However what a venal, childish and egotistical bunch these showrunners turn out to be. Plied with snacks and food and things to play with in their writers' rooms, the team behind "Breaking Bad" spends three days coming up with a minor plot detail that ultimately gets dropped. For a jobbing writer such as myself, the luxury of having days to come up with plot details as opposed to whatever time I can carve out while looking at myself in the shaving mirror seems unimaginable.

Brett Martin has clearly identified a phenomenon that has not only transformed TV but even how we interact with it socially through Twitter and our tablet computers. Binging on box sets has become a standard way to enjoy yourself.

Yet Martin has a painfully portentous writing style: "Sopranos" creator David Chase and his wife don't just like eating in the same restaurant, they are "creatures of gustatory habit." Or, talking about the decline in churchgoing, "...we are so many children in the wilderness, oyster spat drifting in search of something to attach to" ... eh? And what's "postfeminist discourse" when it's at home?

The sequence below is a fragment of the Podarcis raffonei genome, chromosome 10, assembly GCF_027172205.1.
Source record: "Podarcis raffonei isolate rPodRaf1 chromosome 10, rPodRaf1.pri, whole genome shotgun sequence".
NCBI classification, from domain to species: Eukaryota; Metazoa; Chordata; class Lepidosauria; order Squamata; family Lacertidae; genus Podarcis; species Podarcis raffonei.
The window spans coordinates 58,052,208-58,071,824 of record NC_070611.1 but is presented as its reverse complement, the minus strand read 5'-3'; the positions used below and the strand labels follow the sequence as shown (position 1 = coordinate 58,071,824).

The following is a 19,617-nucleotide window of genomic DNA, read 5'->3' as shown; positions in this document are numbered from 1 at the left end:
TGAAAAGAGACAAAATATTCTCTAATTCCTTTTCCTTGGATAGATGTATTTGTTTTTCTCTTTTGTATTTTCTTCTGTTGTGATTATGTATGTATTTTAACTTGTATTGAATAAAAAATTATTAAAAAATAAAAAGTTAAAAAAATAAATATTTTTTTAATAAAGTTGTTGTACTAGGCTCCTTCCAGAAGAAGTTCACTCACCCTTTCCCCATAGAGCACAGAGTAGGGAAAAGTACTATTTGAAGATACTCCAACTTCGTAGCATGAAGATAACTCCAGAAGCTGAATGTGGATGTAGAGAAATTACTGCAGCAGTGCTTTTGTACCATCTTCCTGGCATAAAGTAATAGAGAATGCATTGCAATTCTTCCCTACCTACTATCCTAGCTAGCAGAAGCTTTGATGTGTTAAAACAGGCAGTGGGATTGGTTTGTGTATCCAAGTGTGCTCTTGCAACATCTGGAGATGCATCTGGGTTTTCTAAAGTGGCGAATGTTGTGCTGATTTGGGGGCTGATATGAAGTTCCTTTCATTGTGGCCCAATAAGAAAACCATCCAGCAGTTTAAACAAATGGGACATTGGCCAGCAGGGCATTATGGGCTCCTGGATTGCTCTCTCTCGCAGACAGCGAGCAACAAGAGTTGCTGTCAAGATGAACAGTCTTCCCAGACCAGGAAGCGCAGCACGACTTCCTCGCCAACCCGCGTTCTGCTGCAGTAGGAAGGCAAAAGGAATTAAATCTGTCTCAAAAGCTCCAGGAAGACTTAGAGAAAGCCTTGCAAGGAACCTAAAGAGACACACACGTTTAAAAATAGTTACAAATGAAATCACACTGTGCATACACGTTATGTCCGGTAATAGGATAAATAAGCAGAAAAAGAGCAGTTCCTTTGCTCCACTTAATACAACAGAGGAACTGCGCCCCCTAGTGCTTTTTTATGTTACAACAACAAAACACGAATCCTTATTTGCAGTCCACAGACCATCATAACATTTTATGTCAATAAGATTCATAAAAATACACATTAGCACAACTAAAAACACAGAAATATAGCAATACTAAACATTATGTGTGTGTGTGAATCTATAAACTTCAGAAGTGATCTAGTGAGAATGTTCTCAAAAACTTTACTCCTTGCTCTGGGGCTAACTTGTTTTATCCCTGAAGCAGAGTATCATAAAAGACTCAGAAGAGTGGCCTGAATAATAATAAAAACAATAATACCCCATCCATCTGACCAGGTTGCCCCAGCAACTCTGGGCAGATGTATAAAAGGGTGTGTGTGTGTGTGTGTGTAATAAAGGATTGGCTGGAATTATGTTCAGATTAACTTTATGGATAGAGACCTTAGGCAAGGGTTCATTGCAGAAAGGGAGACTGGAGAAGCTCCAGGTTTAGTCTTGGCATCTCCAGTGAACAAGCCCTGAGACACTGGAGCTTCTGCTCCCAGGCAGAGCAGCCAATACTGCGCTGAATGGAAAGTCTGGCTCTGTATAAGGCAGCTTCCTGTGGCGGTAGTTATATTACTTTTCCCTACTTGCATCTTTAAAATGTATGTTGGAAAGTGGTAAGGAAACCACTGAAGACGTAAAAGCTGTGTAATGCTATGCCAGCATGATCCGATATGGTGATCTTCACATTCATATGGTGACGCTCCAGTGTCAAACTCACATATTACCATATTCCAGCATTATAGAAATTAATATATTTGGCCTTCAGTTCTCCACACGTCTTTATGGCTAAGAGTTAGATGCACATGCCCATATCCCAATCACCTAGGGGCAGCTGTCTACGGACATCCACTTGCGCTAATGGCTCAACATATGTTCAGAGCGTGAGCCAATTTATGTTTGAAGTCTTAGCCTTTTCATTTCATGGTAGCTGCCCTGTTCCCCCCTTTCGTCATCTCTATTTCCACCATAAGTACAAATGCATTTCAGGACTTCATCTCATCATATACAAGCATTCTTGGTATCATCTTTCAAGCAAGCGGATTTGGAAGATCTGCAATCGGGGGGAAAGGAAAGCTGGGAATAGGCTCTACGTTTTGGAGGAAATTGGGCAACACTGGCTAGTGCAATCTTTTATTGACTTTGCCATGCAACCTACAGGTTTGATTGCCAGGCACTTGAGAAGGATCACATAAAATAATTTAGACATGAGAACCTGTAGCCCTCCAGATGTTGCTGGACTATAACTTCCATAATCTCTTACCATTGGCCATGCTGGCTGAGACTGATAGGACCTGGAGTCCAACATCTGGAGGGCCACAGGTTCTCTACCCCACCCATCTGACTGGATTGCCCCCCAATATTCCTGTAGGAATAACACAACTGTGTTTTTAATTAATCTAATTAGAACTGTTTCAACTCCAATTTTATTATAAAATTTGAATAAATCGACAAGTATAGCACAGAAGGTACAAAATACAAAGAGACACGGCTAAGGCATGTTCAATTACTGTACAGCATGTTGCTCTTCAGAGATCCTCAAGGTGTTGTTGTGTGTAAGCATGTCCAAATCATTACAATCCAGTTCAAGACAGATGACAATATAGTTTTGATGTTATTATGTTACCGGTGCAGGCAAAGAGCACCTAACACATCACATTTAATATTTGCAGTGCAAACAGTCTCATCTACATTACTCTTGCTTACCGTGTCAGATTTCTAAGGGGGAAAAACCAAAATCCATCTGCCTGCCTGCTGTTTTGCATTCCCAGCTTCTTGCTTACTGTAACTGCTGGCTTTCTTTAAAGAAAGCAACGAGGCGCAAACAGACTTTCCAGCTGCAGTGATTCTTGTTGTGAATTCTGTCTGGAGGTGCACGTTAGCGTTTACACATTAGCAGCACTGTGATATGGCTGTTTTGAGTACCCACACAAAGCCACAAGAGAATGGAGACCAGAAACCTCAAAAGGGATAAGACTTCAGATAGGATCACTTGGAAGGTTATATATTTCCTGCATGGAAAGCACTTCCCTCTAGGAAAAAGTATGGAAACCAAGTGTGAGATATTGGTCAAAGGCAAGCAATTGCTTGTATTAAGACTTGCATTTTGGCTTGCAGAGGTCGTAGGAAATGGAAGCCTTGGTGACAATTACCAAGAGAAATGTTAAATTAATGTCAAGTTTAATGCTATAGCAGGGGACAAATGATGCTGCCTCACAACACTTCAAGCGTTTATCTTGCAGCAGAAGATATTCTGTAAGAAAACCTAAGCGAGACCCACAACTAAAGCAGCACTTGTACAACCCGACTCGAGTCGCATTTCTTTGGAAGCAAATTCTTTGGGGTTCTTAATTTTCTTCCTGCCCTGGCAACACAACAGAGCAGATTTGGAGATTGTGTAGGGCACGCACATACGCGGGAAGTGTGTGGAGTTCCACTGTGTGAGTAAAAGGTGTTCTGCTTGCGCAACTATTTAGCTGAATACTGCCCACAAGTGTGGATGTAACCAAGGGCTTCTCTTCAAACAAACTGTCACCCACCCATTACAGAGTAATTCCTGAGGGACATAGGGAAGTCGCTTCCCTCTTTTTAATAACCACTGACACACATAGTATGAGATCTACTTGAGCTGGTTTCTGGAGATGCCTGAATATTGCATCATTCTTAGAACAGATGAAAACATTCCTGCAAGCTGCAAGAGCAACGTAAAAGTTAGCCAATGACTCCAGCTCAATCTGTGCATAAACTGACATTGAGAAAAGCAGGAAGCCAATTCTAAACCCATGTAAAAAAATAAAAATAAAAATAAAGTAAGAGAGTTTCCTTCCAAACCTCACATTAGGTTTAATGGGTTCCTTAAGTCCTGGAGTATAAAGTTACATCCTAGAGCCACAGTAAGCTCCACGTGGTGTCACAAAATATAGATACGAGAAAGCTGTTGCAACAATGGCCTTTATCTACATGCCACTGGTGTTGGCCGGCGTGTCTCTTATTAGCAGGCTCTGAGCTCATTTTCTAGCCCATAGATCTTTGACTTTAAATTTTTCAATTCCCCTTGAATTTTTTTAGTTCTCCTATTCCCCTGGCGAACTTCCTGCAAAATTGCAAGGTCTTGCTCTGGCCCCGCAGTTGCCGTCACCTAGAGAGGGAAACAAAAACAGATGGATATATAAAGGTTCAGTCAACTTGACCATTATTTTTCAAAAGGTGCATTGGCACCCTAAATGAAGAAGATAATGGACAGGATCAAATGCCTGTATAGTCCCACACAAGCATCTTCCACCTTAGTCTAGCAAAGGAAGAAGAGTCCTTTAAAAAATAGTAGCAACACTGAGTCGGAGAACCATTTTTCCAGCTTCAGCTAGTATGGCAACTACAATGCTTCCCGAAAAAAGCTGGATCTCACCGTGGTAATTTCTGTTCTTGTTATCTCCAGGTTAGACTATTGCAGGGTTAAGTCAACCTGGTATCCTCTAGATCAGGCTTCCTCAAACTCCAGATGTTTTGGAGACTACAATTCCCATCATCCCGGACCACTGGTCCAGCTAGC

I suspect that, just as "The Movie Brats: How The Film Generation Took Over Hollywood" by Michael Pye and Lynda Myles, identified the phenomenon of the Steven Spielberg and George Lucas generation early on, so there's another book about this Age of the Box Set waiting to be written -- perhaps in the same multiple viewpoint style as "Edie". TV is, after all, a social phenomenon, isn't it?
Comment Comment (1) | Permalink | Most recent comment: Mar 5, 2016 3:56 AM GMT


Watercress But No Sandwiches: 300 Years of the Columbia Road Area
Watercress But No Sandwiches: 300 Years of the Columbia Road Area
by Linda Wilkinson
Edition: Paperback

5.0 out of 5 stars Highly recommended, 28 Nov. 2014
Having read Linda Wilkinson's book about Columbia Road, I read her previous local history of the wider area. What a marvellous historian she is -- if the BBC is looking for a follow-up to the CALL THE MIDWIFE it need look no further. Highly recommended.


Columbia Road - a Strange Kind of Paradise
Columbia Road - a Strange Kind of Paradise
by Linda Wilkinson
Edition: Paperback

5.0 out of 5 stars Enthralling local history, 28 Nov. 2014
What an enthralling local history of Columbia Road this is. I have just moved into the area and Linda Wilkinson's book is a must-read for any local resident. The accretion of detail is astonishing. What a fine local historian Linda Wilkinson is and I look forward to reading her other books.


Cartwheel: A Novel
Cartwheel: A Novel
Price: £7.38

3.0 out of 5 stars A curate's egg, 30 Oct. 2014